That said, we never expected Steve's blog to win ministerial praise. After all it's not often that politicians start dishing out compliments to journalists!

    That's however exactly what happened today after Creative Industries Minister Sion Simon dropped by to reveal he was an "avid reader" of the blog.

    He wrote: "Having followed Steve here from the Birmingham Mail (a succesful local paper which makes a lot of money), I'm really enjoying this column.

    "I'm a huge advocate of hyperlocal bloggers and of taking 'citizen journalism' seriously, but that doesn't mean that local newspapers are dead. They're not.

    "I think Steve's column is a great read, done with verve and chutzpah.

    "For me - an outsider except as consumer - it brings to life an under-pressure sector which deserves to walk a bit taller, with a little more swagger than it does."

    Friday 22 January 2010

    Dundee here we come?

    At the conclusion of his speech to last year's Society of Editors conference, its incoming president Donald Martin announced that next year's gathering would be held in Glasgow.

    "Where better to celebrate next year's conference than in the great newspaper city of Glasgow. That's a place where we work hard and party even harder," said the then editor of the city's daily Herald and Times titles.

    Following today's surprise announcement that Donald is quitting the Newsquest-owned titles to edit DC Thomson's Sunday Post, we wonder whether the SoE might be forced to change its plans.

    Will it be a case of 'Dundee here we come?'

    Will the Tories destroy the regional media's only lifeline?

    The emerging battle to run the three regional TV news pilots in Scotland, Wales and the North-East is shaping up to be the big media story of the year, with several rival newspaper groups bidding for the franchises.

    Meanwhile, shadow culture secretary Jeremy Hunt is threatening to render the whole exercise academic by pledging to scrap them if the Tories win the forthcoming election.

    The Tories want to see a network of much smaller, more local TV stations, some owned and operated outright by local newspapers, although these plans are, to say the very least, somewhat less than fully-formed.

    The growing political row provoked a strongly-worded piece by Press Gazette editor Dominic Ponsford this morning on his publication's blog, The Wire.

    Says Dominic: "By scrapping the IFNC scheme in favour of a free-market pipe-dream, Hunt is removing the only chance we had of salvaging ITV’s existing network of regional broadcast journalists."

    He also points out that combined TV and print franchises along the lines the Tories are suggesting do not exactly have a great track record to date - Manchester's loss-making Channel M being the obvious example.

    Friday 15 January 2010

    Top marks for Examiner

    Fans of mock news websites such as the thedailymash.co.uk and the petersfieldnewswire may wish to check out the latest edition of the Framley Examiner.

    The crack team of reporters in the mythical 'town' have been out on their 'patch' compiling another compelling paper full of hard-hitting stories.

    Gems include the sorry story by Taunton Mishap about a maniac gunman who commenced a bloody mass killing spree by turning the gun on himself – so good they ran it twice.

    There is also a budget row at a local mental home, which one councillor branded "correctional madness gone political", and the chance to win a lifetime's supply of funerals.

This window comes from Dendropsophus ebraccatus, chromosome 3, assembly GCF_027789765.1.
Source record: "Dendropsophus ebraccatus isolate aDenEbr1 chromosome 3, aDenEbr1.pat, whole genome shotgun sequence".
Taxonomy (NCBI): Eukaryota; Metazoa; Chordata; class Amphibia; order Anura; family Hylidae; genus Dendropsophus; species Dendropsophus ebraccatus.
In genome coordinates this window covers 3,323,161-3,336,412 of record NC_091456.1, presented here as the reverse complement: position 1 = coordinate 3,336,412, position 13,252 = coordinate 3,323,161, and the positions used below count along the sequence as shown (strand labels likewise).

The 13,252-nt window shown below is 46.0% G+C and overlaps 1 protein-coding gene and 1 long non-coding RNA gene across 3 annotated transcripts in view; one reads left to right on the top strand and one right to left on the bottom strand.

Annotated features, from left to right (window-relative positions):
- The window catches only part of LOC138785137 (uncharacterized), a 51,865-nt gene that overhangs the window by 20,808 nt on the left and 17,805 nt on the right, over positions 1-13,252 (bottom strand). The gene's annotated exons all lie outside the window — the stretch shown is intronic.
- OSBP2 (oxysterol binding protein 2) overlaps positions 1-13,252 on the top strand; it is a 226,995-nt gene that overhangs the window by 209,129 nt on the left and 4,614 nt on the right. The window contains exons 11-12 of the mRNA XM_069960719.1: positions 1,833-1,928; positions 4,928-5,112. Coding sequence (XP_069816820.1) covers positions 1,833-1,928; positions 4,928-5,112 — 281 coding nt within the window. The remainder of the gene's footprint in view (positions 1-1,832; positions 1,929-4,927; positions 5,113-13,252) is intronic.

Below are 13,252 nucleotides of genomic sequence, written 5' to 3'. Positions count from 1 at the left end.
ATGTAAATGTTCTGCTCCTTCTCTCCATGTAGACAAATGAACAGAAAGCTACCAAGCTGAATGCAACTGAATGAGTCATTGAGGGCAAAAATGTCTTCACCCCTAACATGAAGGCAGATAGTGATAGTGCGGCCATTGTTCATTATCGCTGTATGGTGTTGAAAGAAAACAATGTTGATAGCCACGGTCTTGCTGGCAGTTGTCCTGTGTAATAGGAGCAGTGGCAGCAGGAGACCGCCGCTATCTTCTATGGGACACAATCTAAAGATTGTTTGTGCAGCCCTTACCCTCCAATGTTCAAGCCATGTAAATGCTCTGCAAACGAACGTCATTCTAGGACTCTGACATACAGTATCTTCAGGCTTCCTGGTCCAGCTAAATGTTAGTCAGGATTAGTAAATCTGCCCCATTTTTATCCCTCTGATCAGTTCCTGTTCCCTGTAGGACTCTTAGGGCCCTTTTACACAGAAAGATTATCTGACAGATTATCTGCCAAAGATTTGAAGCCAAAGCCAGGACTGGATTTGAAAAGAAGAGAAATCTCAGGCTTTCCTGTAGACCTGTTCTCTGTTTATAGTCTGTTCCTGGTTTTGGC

Click through to framleyexaminer.com to enjoy the issue.

    Thursday 14 January 2010

    Will cameras in court mean death of shorthand?

    There has been an interesting development in the thorny issue of not taking recording equipment, namely TV cameras, into our courts.

    As any newspaper journalism student will testify, after having it repeatedly rammed into their subconscious for the duration of their course, shorthand is vital for in-depth and accurate coverage of court cases.

    The skill is rarely, if ever, included in the syllabuses of broadcast journalism courses however so it is, perhaps, unsurprising that Sky News is launching a campaign to overturn the ruling banning photography and video cameras in court.

    The legislation dates back 85 years but cameras have been allowed in Scottish courtrooms since 1992, albeit under strict guidelines. Sky News is also planning to start a petition once the general election is over.

    Its head John Ryley addressed the Cambridge Union Society on Tuesday night, saying: "There remains one more branch of our democratic system which broadcasting has still not properly penetrated - the courts.

    "If the legislature is to be subject to far greater scrutiny so too must the judiciary, so the public can fairly judge the balance of responsibility between them.

    "Sky News will be campaigning hard to lift the ban on cameras in courts. We will explore every opportunity to mount a legal challenge against the ban on cameras."

    As seen through its battle to bring the Labour, Tory and Lib Dem leaders together for live pre-election TV debates, Sky is an influential body so who's to say they'll fail on this one.

    If they do succeed, will it mean dictaphones and other recording devices can be taken into court as well - thus rendering shorthand in this context obsolete?

    Wednesday 6 January 2010

    Don't miss Steve Dyson's new blog

    Former Birmingham Mail editor Steve Dyson's new blog "Dyson at Large" launches on HoldtheFrontPage today.

    Each Wednesday, Steve will be looking at a different regional title and giving his assessment of its strengths and weaknesses and today he kicks off the series with a look at the Nottingham Evening Post.

    We're really pleased to have someone of Steve's experience and high profile in the industry blogging for HTFP and we're confident it will give people even more reasons to visit the site.

    Bookmark this URL to see all of Steve's blog posts on the site.

    Tuesday 5 January 2010

    Dead man walks it

    Over the past fortnight we've been carrying out a poll to find your favourite HTFP press funny of 2009. Our original shortlist of ten featured our choice of the best mis-spellings, subbing errors, bizarre news judgements and missing headlines of the past year and we asked visitors to rank them in order.

    We are pleased to say the poll produced a clear winner, proving yet again that good old journalistic black humour continues to thrive through these recessionary times....

    For the record, the Welwyn and Hatfield Times' A-board received 40pc of the vote, with the Daily Express's unfortunate "Can Dec Anally Match Ant?" headline in second with 21pc, and the Lichfield Mercury's lead story paying tribute to a dead cat on 16pc in third.

    Keep the funnies coming in to editor.htfp@and.co.uk and hopefully next year's will be even better!